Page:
Over the last 30 years, the Super Bowl has evolved into a religious experience for face-painting fans, complete with mountains of guacamole and rivers of Bud Light. But to what extent can the NFL keep its core fan base tuned in at a time when the economy and the antics of its players threaten its stranglehold on continued financial success?
The roots of this televised extravaganza can be traced in large part to the market research and broadcasting refinement that has allowed Monday Night Football
to thrive for the last 31 years. Added production units, increased use of on-air analysis, and carefully orchestrated stadium shots highlighting enthusiastic fans resulted in a masterfully packaged piece of sports programming-one that continues to draw top-10 TV audiences year in and year out.
The 2001 version of this ideal blend of technology, pageantry and competition will be on display Jan. 28 in Tampa, Fla., as the NFL reinforces its broadcast dominance during Super Bowl XXXV.
But as well-packaged and -presented as football may have been throughout the 1970s, it did not achieve its icon status as a programming jewel until the 1980s when corporate America fully appreciated the coveted audiences the sport consistently provided.
When sports marketing exploded onto the scene during the '80s, properties that regularly delivered the elusive male demographic found themselves ideally situated to cash in. And cash in they did. Broadcast-rights fees for sports have soared over the last decade with the NFL's eight-year, $17.2 billion contract with Fox, CBS, ABC and ESPN serving as the benchmark by which all other rights fees are measured.
However, the NFL is not without its challenges. The cost of attending a game has become prohibitive for all but a few non-corporate fans. And the corporate fans in attendance are poised to rethink their lofty investment in sports as the economy cools. And as if this were not concern enough, players' off-field behavior continues to threaten the NFL's pristine brand name.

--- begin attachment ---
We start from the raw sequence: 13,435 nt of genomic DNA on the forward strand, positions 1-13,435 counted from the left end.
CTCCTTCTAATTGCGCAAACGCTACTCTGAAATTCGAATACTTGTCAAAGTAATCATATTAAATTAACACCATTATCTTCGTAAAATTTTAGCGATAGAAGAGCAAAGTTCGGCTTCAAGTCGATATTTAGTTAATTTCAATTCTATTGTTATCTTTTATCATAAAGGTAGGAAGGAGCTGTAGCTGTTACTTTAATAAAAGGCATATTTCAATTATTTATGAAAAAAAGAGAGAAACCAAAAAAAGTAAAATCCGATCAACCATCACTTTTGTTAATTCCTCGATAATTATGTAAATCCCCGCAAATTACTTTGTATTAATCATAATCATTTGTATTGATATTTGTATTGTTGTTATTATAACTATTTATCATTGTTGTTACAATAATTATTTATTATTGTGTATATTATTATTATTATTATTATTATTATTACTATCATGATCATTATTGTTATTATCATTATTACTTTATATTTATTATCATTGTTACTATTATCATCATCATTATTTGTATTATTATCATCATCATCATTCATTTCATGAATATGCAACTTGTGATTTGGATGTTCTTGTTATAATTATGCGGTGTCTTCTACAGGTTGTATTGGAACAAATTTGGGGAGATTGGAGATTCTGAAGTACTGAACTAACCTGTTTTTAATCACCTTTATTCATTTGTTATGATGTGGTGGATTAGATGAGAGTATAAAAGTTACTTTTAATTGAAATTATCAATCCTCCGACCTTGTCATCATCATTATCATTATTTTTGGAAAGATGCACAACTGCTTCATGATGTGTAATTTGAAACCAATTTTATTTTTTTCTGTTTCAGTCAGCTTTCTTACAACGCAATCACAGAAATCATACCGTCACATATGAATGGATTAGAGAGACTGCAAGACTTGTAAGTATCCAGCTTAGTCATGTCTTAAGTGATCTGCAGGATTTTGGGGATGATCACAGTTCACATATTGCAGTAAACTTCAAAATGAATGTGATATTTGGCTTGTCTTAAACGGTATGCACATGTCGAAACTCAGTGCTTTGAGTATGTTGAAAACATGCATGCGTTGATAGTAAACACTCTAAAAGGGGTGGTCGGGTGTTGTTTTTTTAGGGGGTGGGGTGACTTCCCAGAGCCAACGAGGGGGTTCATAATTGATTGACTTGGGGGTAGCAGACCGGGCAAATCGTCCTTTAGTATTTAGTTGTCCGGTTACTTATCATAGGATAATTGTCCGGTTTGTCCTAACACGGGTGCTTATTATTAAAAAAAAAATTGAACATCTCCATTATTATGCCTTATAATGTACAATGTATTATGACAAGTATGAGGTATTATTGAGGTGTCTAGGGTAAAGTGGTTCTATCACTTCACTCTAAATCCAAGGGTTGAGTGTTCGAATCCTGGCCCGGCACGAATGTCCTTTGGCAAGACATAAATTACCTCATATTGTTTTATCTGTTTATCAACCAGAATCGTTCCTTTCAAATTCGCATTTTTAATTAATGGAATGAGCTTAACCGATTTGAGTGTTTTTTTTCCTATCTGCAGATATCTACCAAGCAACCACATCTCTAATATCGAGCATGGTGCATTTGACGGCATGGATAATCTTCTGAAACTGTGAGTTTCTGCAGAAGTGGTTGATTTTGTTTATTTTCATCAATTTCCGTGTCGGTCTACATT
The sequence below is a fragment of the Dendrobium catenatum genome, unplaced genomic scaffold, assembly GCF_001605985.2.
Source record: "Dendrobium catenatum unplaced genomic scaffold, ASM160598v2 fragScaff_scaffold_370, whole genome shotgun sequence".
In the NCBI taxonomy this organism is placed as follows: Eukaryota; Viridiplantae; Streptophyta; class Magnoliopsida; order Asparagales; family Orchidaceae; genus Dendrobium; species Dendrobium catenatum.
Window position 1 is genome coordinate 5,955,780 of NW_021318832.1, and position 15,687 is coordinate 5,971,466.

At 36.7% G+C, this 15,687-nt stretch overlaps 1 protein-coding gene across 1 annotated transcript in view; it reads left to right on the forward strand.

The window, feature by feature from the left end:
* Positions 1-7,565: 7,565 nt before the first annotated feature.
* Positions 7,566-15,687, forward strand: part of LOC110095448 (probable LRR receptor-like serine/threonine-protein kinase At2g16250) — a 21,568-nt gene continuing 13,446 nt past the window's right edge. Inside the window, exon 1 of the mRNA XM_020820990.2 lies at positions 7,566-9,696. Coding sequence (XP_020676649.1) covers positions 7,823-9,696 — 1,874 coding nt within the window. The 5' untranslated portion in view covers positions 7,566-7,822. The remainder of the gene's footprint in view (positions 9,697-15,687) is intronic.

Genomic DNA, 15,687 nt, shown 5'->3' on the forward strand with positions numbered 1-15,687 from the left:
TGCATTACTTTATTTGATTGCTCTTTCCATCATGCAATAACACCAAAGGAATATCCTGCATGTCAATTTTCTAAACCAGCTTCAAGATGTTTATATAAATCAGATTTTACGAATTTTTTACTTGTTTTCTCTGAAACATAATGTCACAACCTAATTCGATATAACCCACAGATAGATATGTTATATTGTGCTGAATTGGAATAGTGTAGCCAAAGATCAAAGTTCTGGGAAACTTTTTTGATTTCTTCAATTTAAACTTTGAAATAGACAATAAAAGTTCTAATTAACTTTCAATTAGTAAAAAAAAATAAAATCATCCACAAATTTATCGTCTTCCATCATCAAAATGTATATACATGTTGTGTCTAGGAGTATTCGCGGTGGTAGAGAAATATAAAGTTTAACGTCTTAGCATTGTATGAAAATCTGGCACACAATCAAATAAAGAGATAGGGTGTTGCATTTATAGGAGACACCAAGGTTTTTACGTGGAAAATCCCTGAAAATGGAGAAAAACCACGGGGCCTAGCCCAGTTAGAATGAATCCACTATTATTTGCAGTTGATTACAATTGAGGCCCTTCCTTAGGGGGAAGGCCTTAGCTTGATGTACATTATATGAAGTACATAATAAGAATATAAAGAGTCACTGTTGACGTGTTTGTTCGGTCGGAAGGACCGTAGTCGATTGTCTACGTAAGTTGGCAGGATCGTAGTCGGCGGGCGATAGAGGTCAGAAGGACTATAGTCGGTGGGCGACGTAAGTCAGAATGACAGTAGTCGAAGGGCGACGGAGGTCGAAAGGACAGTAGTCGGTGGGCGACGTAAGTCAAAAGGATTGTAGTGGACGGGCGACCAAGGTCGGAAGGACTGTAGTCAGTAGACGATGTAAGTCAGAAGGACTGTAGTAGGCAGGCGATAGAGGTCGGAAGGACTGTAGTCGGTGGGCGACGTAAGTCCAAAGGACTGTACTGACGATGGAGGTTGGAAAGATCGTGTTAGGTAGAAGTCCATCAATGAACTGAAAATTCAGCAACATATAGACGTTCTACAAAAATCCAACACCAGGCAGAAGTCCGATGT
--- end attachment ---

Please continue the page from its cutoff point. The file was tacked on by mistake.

According to Team Marketing Report, it now costs a family of four an average of $278 to attend a game. This expense, which includes the cost of four average-price tickets, four small soft drinks, two small beers, four hot dogs, parking, two game programs and two adult-size caps, surpasses $300 for seven NFL teams. It's pretty tough to embrace a new generation of fans when many of them cannot afford to set foot in an NFL stadium.
As the economy begins to cool and corporations seek ways to trim discretionary spending, sports leagues, particularly the NFL, will have to demonstrate that they deliver an acceptable level of return for sponsors and advertisers or risk losing a portion of their most significant cash flow.
The NFL must stress its value to everyday and corporate fans at a time when its players are increasingly seen giving the league a bad name. For example, one of its players, Rae Carruth, is currently on trial for murder in Charlotte, N.C., while another, Ray Lewis, faced double murder charges for his role in an altercation last January in Atlanta, where he had been attending the Super Bowl.
These developments concerning the League's customer base and image must be quickly addressed in order for the NFL to continue its prosperity and standing as sports' premier brand.
To accomplish this, the NFL must embrace its own tradition by allowing emerging technology, including the Internet and the streaming video it offers, to capture the imagination of a new generation of fans. It must allow the networks and NFL Films to continue to develop technical innovations of NFL coverage to help maintain-and expand-the attention spans of impatient TV viewers. Finally, leveraging its stellar public relations will allow the League to reinforce one of its core strengths as that of community leader.
Ultimately, allowing its avid fan base to not only shape the future of the sport but to define it will serve the NFL well and protect its precious cash flow from sponsors and advertisers. Given the track record of the NFL and its visionary leadership, there is little reason to believe that the face painters will be changing their allegiances any time soon.